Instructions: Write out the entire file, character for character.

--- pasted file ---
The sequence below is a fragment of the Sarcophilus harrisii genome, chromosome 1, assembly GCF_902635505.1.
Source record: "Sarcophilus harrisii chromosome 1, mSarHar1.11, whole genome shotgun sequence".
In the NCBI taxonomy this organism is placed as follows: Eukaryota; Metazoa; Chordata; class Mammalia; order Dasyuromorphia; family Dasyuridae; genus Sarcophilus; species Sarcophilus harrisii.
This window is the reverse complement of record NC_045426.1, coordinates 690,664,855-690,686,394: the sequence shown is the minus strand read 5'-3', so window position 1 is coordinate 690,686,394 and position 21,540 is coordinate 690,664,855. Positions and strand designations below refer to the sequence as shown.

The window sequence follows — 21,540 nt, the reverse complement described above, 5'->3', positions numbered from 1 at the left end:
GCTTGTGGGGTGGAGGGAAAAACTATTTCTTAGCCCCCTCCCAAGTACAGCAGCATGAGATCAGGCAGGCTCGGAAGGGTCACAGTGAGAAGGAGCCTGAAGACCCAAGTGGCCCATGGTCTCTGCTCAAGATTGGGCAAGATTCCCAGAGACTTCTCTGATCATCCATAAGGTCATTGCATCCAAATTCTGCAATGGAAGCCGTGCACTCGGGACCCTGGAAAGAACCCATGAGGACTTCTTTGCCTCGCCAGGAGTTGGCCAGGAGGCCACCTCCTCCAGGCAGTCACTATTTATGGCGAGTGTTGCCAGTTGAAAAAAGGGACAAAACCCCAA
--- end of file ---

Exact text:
The sequence below is a fragment of the Sarcophilus harrisii genome, chromosome 1, assembly GCF_902635505.1.
Source record: "Sarcophilus harrisii chromosome 1, mSarHar1.11, whole genome shotgun sequence".
In the NCBI taxonomy this organism is placed as follows: Eukaryota; Metazoa; Chordata; class Mammalia; order Dasyuromorphia; family Dasyuridae; genus Sarcophilus; species Sarcophilus harrisii.
This window is the reverse complement of record NC_045426.1, coordinates 690,664,855-690,686,394: the sequence shown is the minus strand read 5'-3', so window position 1 is coordinate 690,686,394 and position 21,540 is coordinate 690,664,855. Positions and strand designations below refer to the sequence as shown.

The window sequence follows — 21,540 nt, the reverse complement described above, 5'->3', positions numbered from 1 at the left end:
GCTTGTGGGGTGGAGGGAAAAACTATTTCTTAGCCCCCTCCCAAGTACAGCAGCATGAGATCAGGCAGGCTCGGAAGGGTCACAGTGAGAAGGAGCCTGAAGACCCAAGTGGCCCATGGTCTCTGCTCAAGATTGGGCAAGATTCCCAGAGACTTCTCTGATCATCCATAAGGTCATTGCATCCAAATTCTGCAATGGAAGCCGTGCACTCGGGACCCTGGAAAGAACCCATGAGGACTTCTTTGCCTCGCCAGGAGTTGGCCAGGAGGCCACCTCCTCCAGGCAGTCACTATTTATGGCGAGTGTTGCCAGTTGAAAAAAGGGACAAAACCCCAA